is troubled by reports of deplorable living conditions found in 
some HUD-subsidized properties across the country. The scope of 
this issue spans geographic regions, highlights systemic 
problems, and calls into question the effectiveness of HUD 
oversight, and the Real Estate Assessment Center's (REAC) 
inspections of HUD-assisted housing. The Committee encourages 
the Department to work with the Congress on enforcement 
actions, including civil monetary penalties, that HUD can take 
to ensure PHAs and landlords maintain the physical quality of 
HUD-assisted units. Similarly, while the Committee is 
supportive of efforts to quickly issue tenant-protection 
vouchers, the issuance of these vouchers is a tacit 
acknowledgement that the Department has failed to ensure units 
are maintained as decent, safe and sanitary. Additionally, 
failure to maintain the physical condition of HUD-assisted 
properties results in a loss of critical affordable housing and 
tenant protection vouchers are of questionable value to 
families that encounter a lack of affordable housing in their 
communities. The Committee directs the Department to solicit 
comments from stakeholders, including tenants, to identify ways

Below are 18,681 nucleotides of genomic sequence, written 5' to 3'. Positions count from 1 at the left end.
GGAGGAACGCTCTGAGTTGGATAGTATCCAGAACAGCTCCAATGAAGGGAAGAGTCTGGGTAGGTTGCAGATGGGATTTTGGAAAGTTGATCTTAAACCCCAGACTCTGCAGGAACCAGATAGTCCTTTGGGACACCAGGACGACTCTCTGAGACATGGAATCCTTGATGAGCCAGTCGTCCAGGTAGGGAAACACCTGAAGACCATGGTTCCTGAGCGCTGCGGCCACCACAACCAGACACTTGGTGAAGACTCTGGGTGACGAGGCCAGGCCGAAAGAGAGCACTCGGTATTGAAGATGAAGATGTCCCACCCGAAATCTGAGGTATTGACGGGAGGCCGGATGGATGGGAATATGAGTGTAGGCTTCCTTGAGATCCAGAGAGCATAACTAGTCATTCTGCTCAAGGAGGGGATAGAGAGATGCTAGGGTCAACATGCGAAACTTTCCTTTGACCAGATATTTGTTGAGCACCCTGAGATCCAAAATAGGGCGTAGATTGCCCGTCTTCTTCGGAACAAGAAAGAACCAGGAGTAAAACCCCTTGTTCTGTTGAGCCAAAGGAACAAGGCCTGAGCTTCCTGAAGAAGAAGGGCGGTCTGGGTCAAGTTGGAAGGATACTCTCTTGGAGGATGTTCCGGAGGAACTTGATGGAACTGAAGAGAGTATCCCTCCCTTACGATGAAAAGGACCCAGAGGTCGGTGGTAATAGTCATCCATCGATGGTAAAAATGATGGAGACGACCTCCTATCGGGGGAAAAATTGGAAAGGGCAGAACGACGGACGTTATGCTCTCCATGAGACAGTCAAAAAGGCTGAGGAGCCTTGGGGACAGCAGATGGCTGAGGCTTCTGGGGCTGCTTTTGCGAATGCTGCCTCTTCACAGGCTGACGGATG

the Department can improve its inspection protocols and 
oversight. The Committee will continue to closely monitor the 
Department's efforts and progress and directs the Department to 
submit to the House and Senate Committees on Appropriations 
within 60 days of enactment of this Act a report identifying 
how HUD is improving the inspection process and related 
protocols, including quality assurance of inspections, 
identified actions yet to be implemented, the status of actions 
undertaken, and a timeline for completion of all actions.
    Lead assessments in Federally-assisted housing.--The 
Committee continues to believe that, given the significant 
impact lead exposure can have on children and their 
development, there continues to be a need for lead inspection 
standards within Federally assisted housing, including public 
housing and the Housing Choice Voucher program. The Committee 
believes that the Department has the statutory authority 
necessary to require stringent inspections when checking homes 
for lead paint. Visual lead inspections have proven 
insufficient and more rigorous standards such as requiring risk 
assessments prior to a family moving into a home should be 
considered, where appropriate, to ensure that children living 
in Federally-assisted homes are protected from lead poisoning.
    Operating fund adjustment factors.--The Committee is